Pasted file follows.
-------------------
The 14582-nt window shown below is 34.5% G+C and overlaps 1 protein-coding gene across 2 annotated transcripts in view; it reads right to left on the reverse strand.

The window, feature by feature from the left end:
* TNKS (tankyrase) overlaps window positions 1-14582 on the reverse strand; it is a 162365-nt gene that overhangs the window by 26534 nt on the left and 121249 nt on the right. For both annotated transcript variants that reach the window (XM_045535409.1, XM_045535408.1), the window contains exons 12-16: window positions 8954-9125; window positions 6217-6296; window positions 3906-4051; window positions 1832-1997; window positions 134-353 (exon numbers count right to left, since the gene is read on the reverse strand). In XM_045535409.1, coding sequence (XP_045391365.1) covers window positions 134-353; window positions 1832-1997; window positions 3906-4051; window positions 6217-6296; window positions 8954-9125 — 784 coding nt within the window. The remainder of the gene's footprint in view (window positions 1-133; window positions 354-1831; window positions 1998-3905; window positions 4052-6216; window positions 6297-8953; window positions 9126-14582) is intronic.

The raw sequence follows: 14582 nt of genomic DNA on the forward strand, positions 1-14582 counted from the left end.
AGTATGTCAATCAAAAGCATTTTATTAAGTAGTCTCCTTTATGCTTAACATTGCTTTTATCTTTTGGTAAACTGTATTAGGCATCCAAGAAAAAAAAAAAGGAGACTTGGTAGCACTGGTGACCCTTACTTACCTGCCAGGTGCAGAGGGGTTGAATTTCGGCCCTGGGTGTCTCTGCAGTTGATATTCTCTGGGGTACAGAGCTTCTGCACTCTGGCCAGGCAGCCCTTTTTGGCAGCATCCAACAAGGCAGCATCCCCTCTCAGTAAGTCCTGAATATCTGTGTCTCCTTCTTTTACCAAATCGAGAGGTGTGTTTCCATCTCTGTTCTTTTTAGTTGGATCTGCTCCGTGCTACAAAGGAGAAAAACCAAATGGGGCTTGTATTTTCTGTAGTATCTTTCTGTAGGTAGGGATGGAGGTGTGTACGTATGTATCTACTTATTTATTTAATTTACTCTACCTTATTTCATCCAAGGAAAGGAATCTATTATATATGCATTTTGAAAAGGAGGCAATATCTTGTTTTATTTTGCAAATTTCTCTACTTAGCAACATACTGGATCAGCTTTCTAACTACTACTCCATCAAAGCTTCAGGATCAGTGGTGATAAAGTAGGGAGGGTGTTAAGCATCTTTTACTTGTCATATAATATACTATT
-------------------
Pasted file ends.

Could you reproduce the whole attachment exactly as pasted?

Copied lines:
The 14582-nt window shown below is 34.5% G+C and overlaps 1 protein-coding gene across 2 annotated transcripts in view; it reads right to left on the reverse strand.

The window, feature by feature from the left end:
* TNKS (tankyrase) overlaps window positions 1-14582 on the reverse strand; it is a 162365-nt gene that overhangs the window by 26534 nt on the left and 121249 nt on the right. For both annotated transcript variants that reach the window (XM_045535409.1, XM_045535408.1), the window contains exons 12-16: window positions 8954-9125; window positions 6217-6296; window positions 3906-4051; window positions 1832-1997; window positions 134-353 (exon numbers count right to left, since the gene is read on the reverse strand). In XM_045535409.1, coding sequence (XP_045391365.1) covers window positions 134-353; window positions 1832-1997; window positions 3906-4051; window positions 6217-6296; window positions 8954-9125 — 784 coding nt within the window. The remainder of the gene's footprint in view (window positions 1-133; window positions 354-1831; window positions 1998-3905; window positions 4052-6216; window positions 6297-8953; window positions 9126-14582) is intronic.

The raw sequence follows: 14582 nt of genomic DNA on the forward strand, positions 1-14582 counted from the left end.
AGTATGTCAATCAAAAGCATTTTATTAAGTAGTCTCCTTTATGCTTAACATTGCTTTTATCTTTTGGTAAACTGTATTAGGCATCCAAGAAAAAAAAAAAGGAGACTTGGTAGCACTGGTGACCCTTACTTACCTGCCAGGTGCAGAGGGGTTGAATTTCGGCCCTGGGTGTCTCTGCAGTTGATATTCTCTGGGGTACAGAGCTTCTGCACTCTGGCCAGGCAGCCCTTTTTGGCAGCATCCAACAAGGCAGCATCCCCTCTCAGTAAGTCCTGAATATCTGTGTCTCCTTCTTTTACCAAATCGAGAGGTGTGTTTCCATCTCTGTTCTTTTTAGTTGGATCTGCTCCGTGCTACAAAGGAGAAAAACCAAATGGGGCTTGTATTTTCTGTAGTATCTTTCTGTAGGTAGGGATGGAGGTGTGTACGTATGTATCTACTTATTTATTTAATTTACTCTACCTTATTTCATCCAAGGAAAGGAATCTATTATATATGCATTTTGAAAAGGAGGCAATATCTTGTTTTATTTTGCAAATTTCTCTACTTAGCAACATACTGGATCAGCTTTCTAACTACTACTCCATCAAAGCTTCAGGATCAGTGGTGATAAAGTAGGGAGGGTGTTAAGCATCTTTTACTTGTCATATAATATACTATT